Just buy the SSD anyway. Put it into your old Macbook and see how it goes for a few weeks. If you still need something quicker, take the SSD out, put the old HDD back in, format it and sell it off. You can put the SSD into your new Macbook and save yourself the Apple tax.

      This idea kinda doesn't work unless you go with the 13inch non retina, as all retina's and even Airs use pcie SSDs

      No you can't, the SSDs in the retinas are the smaller, card type. It won't fit.

        I stand corrected!

          Buy a PCiE SSD with a $15 Sata adapter for your old PC. Then rip it out and put it in the new Macbook when you get it and throw the $15 adapter in the bin :)

    Forget 1/2 TB SSD, try 1/2 TB SSHD. Less than $90 but you get most of what you can get from an SSD. Check out user reviews here, http://www.amazon.com/Seagate-Solid-Hybrid-2-5-Inch-ST1000LM014/product-reviews/B00B99JUBQ/ref=cm_cr_pr_top_recent?ie=UTF8&showViewpoints=0&sortBy=bySubmissionDateDescending

    Absolutely worth it to upgrade the old MBP, and a 480GB SSD is about $300-$350 and it makes it feel like a totally new machine. I have the exact same model MBP and it screams along.

    I am also getting one of these to add USB3 ports. http://www.macworld.com/product/1407509/thunderbolt-station.html

    If you have the i7, and 1680 x 1050 display on the 15" currently, then definitely keep it. You can also remove the DVD drive and chuck a 2nd HDD in there. I have a 480GB SSD boot drive, and a 1TB HDD, I just put the internal DVD drive in an external case for the few times I need it.

    Last edited 20/03/14 3:46 pm

      If I were you, I would buy an adapter to remove my DVD "superdrive" and replace it with a large(1tb) Western Digital Black series drive and place a 120-240GB SSD in the Main drive space

    I'll second this, the SSD upgrade will feel like a totally new machine.

    I put an Intel 240Gb SSD in my early 2011 15" MBP last year. I'd estimate that it roughly tripled the running speed of the macbook overall, with some things (like a search of my 12,000+ outlook inbox) being maybe 10x as fast. Though I do have the up-specced i7 model, and I took the opportunity to upgrade to 8gb ram.

    If you're gonna do the upgrade, make sure you blow all the dust out of it while you have the case open. If it's anything like mine, it'll build up quite a bit after 3 years and this works wonders for how quietly it runs and how long it takes for overheat/CPU throttling to kick in due to clogging with dust.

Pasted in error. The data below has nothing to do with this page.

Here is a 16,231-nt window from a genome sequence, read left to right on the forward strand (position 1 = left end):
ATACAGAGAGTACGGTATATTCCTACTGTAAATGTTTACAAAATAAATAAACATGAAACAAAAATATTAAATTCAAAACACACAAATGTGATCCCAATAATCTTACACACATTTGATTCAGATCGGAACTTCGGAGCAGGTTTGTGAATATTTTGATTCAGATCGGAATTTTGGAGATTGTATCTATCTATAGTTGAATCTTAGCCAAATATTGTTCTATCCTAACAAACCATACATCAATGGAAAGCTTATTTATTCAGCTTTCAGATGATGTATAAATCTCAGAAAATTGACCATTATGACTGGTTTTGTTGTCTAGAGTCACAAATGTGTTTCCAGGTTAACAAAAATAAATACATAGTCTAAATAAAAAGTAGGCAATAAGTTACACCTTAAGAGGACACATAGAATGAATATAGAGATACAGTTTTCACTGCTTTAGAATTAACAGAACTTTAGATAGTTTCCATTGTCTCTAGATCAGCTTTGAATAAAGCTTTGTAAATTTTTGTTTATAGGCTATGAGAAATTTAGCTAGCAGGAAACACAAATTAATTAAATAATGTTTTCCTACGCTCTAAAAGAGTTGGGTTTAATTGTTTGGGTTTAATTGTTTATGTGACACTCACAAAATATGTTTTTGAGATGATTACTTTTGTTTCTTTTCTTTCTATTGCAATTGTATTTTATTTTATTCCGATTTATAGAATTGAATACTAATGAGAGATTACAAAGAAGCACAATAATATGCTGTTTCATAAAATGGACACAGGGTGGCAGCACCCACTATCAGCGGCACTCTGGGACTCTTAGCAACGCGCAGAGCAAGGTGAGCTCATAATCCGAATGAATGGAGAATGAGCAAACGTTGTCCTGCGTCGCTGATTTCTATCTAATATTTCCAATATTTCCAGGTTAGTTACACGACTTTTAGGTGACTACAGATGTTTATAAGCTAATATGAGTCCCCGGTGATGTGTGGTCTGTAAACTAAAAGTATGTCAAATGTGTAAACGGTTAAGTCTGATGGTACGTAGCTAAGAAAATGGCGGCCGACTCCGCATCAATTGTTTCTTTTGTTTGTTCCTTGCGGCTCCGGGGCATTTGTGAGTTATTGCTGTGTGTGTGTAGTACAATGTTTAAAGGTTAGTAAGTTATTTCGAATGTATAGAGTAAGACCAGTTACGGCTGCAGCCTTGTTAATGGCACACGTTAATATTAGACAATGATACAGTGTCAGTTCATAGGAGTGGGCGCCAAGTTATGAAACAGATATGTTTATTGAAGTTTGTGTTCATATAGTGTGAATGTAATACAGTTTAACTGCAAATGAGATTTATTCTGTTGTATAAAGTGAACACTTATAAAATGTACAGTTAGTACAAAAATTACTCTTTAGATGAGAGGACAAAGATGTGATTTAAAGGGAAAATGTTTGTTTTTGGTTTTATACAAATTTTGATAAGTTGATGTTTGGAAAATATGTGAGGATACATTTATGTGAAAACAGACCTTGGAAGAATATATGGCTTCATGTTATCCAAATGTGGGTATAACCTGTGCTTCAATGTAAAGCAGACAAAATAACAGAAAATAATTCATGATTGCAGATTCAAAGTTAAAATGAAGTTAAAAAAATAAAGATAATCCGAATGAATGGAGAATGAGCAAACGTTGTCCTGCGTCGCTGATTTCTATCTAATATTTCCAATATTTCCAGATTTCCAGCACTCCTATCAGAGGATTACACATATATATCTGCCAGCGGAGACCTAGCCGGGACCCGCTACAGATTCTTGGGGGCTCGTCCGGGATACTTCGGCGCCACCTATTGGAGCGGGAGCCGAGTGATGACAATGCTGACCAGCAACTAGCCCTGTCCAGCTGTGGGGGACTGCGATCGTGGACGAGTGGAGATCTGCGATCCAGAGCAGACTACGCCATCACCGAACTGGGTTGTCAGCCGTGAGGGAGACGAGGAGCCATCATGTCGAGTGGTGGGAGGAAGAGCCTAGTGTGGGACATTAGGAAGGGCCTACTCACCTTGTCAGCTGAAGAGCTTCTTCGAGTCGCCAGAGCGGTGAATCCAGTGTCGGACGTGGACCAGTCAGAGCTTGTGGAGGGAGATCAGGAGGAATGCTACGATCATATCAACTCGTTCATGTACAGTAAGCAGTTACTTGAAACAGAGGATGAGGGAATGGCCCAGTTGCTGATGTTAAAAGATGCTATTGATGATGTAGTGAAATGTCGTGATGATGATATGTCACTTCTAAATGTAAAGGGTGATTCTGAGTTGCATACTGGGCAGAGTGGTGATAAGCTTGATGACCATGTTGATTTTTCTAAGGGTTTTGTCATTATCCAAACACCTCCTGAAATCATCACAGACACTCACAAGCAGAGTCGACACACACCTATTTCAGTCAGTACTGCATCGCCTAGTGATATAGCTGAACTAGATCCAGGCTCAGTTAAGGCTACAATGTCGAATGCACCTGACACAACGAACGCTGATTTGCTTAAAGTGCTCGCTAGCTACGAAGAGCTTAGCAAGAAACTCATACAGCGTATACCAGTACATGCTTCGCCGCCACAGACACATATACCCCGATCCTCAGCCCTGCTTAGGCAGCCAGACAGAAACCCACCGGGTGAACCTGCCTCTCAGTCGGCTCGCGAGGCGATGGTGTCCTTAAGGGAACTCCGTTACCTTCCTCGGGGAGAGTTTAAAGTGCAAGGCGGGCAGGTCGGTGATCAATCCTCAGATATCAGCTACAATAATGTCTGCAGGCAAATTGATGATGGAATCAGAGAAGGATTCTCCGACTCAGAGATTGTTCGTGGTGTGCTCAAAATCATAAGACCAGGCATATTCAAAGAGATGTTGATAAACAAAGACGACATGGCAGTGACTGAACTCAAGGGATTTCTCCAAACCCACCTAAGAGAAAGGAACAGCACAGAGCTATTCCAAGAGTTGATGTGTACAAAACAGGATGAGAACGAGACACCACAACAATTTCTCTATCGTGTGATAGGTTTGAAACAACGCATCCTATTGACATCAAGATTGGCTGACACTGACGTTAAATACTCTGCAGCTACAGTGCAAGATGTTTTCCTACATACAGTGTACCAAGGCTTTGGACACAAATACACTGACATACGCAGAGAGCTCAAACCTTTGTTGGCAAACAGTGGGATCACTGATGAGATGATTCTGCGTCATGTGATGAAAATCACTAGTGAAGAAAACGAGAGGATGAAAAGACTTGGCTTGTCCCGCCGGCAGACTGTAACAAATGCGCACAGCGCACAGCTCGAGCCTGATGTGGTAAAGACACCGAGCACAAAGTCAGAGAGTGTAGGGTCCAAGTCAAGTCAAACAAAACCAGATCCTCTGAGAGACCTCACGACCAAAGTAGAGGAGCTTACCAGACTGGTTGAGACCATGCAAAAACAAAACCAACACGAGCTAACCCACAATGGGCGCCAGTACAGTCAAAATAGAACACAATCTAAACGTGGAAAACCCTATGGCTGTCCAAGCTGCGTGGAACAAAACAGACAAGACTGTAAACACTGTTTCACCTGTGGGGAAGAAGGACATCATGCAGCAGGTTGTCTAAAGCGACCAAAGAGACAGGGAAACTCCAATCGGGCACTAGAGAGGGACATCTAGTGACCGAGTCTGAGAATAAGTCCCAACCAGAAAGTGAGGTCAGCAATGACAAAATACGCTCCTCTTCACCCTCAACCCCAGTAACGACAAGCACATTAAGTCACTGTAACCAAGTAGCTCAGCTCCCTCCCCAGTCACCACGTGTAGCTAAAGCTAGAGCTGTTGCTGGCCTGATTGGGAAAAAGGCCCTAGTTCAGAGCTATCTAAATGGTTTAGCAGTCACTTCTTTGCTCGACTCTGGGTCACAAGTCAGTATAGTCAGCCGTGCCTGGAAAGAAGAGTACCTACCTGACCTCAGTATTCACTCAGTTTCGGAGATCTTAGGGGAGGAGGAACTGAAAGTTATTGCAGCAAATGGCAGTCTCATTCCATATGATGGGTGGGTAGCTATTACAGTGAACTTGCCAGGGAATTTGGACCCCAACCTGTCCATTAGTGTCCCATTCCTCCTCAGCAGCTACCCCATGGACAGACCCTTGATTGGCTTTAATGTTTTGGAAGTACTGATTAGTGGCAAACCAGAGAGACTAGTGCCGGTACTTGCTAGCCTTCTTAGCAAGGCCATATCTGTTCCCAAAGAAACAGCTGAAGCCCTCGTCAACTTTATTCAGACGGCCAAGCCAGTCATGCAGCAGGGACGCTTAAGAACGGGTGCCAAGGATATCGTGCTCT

Finally, if you put an SSD in make sure you use Trim Enabler. Macs natively support Trim for their own SSD's, but you'll need an app like this to enable it on an aftermarket fitted SSD. Works a treat for me, haven't had any dramas.

    Good luck!

    Regardless, $380 for a ~500GB SSD is about $100 too much. Shop around! A Crucial M500 480GB can be had from Amazon for US$229, which is well under $300 including conversion and shipping, and it's one of the best solid state drives you can buy.

    Last edited 20/03/14 4:16 pm

    Can anyone please advise which stores I can purchase SSDs from? I don't want to go through the eBay trail.

    I am using a 2009 MBP 13", I have upgraded my RAM from original 2GB to 8 and I bought myself a 120GB SSD for less than 100$. The machine boots up in no time, it is super fast and I do not have this feeling that I need to replace it anytime soon.
    I have also replaced my DVD drive with a 500GB SATA hdd so I have plenty of storage, a fast machine, and plenty of cash in my pocket :)

    Totally worth upgrading, I upgraded my early 2011 13" MBP i7 model with an Intel 530 240gb SSD around new years, completely new machine and it just zips along now.

    I have one of the new MacBook Pro Retina 13" models and the SSD's are now PCIE based. I get 620MB/s write and 720MB/s reads from this thing which is amazing. That's faster than any SATA based SSD out there.

    I took a slightly different path with my 2009 MBP; removed my optical (DVD) disk, moved the existing HD to that location and installed the SSD where the HD had been. Result ... 250Mb (SSD) system disk + 500Mb (HD) data etc. Boot time and application start-up are screaming fast, and still plenty of disk left over for data. Still using it and haven't missed the DVD at all.